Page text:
Top 5 tricks for writing for a time period

Speeches are a great source of inspiration for dialogue!
Speeches are a great source of inspiration for dialogue!

One of the hurdles of writing dialogue for a story based in the past (in my case 1930s London) is that you have to keep reminding yourself of how people talked way back then. Everything from slang to formality of language has to be kept in mind — even for the simplest scenes.

So here is my Top 5 List of tips:

  1. Read as much non-fiction as you can from the time and place you are writing about. This can include newspaper articles and magazines, but in the case of really really bygone eras, may include translations a limited number of books preserved from that period.
  2. Read published speeches, honestly, though more formal than your dialogue is going to be, I find the way people wrote things that they then spoke aloud to an audience is a great source.
  3. Read other writer’s fiction that is based in the same era (so people like us!)
  4. Use the internet as a resource (obviously). I for example have two dialects to keep track of — Portia’s which is based out of 1930’s San Francisco and everyone else she interacts with (who are very much based out of 1930’s London). I like to use University Libraries, like this one to get ideas about how people wrote to each other and spoke about events happening at the time.
  5. Watch movies from that era (if you can) or about that era (in the hopes that the filmmaker did HER due-diligance in researching the dialogue before committing pixel to film). For the 1930s in London, Wikipedia has a lovely list I have been culling through of films released in this time period. I find after watching one of these movies I am usually inspired to re-write a scene of dialogue to try and make it even more authentic.

What are your tips and tricks friends?


Scotland Yard

New Scotland Yard
New Scotland Yard

For my next scene, I needed to have a better understanding of the layout of Scotland Yard, so chased down the architect – Richard Norman Shaw, and found some very interesting documents about him.

I also found some data here at and compared it to Wikipedia and a few others:

The original New Scotland Yard was at Whitehall. In 1890, the Metropolitan Police moved into Norman Shaw’s celebrated purpose-built headquarters overlooking the Thames on the newly built Victoria Embankment. Described by one commentator as, ‘a very constabulary kind of castle,’[1] it was an eclectic building typical of the emerging Arts and Crafts movement of the late 19th century with numerous busy motifs. It was finished in striped red brick with Portland stone and characterised by a skyline of turrets and a steep roof patterned by dormers and lofty chimneys. The original building provided 140 offices and they were assigned according to rank. High-ranking officers were given rooms within the turrets overlooking the river or larger rooms close to ground floor, while lower ranking officers were consigned to smaller rooms higher up. The original single building was joined by two extensions both overseen by the Met surveyor and closely mimicking Shaw’s design. Despite the much-enlarged complex, as early as the 1930’s there were complaints of overcrowding and the force eventually left the site for the present building on Victoria Street in 1967.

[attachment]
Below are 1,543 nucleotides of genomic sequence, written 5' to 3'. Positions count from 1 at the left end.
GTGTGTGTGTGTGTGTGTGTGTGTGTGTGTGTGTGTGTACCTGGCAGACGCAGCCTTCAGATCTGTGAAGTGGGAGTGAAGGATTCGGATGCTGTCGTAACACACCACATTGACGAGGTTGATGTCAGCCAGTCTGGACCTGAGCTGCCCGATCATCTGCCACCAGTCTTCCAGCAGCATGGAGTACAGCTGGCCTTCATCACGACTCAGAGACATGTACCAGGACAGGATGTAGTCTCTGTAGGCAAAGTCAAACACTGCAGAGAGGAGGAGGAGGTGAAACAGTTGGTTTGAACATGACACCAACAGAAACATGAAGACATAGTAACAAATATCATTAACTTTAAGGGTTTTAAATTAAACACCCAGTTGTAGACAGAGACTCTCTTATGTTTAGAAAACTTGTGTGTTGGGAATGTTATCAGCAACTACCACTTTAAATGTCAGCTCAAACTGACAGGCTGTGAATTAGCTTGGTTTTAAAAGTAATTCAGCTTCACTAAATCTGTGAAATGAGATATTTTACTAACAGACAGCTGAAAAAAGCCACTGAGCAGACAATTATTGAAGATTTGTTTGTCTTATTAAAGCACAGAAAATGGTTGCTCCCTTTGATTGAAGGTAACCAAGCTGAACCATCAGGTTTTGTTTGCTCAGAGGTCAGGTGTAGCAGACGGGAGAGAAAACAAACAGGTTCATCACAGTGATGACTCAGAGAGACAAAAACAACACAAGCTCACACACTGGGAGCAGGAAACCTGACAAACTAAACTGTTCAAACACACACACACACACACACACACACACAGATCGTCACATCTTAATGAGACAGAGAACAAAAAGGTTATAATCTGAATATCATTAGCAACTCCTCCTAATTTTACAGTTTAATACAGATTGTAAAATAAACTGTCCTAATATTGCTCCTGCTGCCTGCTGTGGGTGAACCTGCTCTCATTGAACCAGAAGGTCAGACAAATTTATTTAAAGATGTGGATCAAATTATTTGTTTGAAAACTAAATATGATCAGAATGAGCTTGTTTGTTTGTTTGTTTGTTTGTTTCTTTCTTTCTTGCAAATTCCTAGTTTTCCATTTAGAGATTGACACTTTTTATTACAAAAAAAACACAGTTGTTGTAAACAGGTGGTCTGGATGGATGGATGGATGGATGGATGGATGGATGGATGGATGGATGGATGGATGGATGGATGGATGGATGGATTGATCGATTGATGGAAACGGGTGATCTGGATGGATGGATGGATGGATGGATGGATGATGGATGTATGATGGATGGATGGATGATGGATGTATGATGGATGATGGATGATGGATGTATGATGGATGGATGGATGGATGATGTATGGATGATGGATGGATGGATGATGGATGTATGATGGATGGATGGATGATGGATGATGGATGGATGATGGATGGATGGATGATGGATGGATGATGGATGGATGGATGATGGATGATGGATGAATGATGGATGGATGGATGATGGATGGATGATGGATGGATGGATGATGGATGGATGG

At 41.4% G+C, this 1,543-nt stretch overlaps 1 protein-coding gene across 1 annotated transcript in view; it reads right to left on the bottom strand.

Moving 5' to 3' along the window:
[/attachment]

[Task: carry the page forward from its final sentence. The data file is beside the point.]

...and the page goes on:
That image above comes from the Metropolitan Police Service’s page on the history of Scotland Yard.

I also found this detailed PDF of the history of the Norman Shaw buildings here.

Interestingly, the New Scotland Yard was supposedly “the first public building in its entirety to be lit by electricity. [3] This electricity was provided by its own generator, thus freeing it from any interruption to its telegraph and later its 999 emergency system.” – which is important to this casebook (see my post on Vaults for a hint as to why 😉

Character Profile: Brian Dawes

I’m starting a new category in this blog for character profiles (you can find them all here), and I think I’m going to start with Constable Brian Dawes, seeing as he is so central to the next casebook I am writing.

You might ask why I don’t start with the heroine of my series, Miss. Portia Adams, and the answer is that I did one for her when I first launched this blog, and you can find it in this post titled Keeping track of it all.

Using that post as a template, here is my character profile of Brian Dawes:

BrianFULL NAME: Brian Kevin Dawes, AKA Constable Dawes, Constable at Scotland Yard

AGE: in 1929 he is 24-years-old, therefore born in December 1905.

PHYSICAL DESCRIPTION: Brown eyes, 6’2″ tall, slim but athletic build, dark thick hair, dimples when he smiles, which is often, with a kind handsome face. In the latest casebook (8) he exhibits some minor form of claustrophobia while trapped in the bank vault.

LOCATION: London, lives in the lower apartment of 221 Baker St

EDUCATION: Basic schooling in London, joined Scotland Yard as a Constable in 1929.

PREFERENCES: Prefers beer over wine, favours pork over other meats, enjoys wide range of vegetables, but only really likes strawberries in the fruit category. He is also an Arsenal football fan.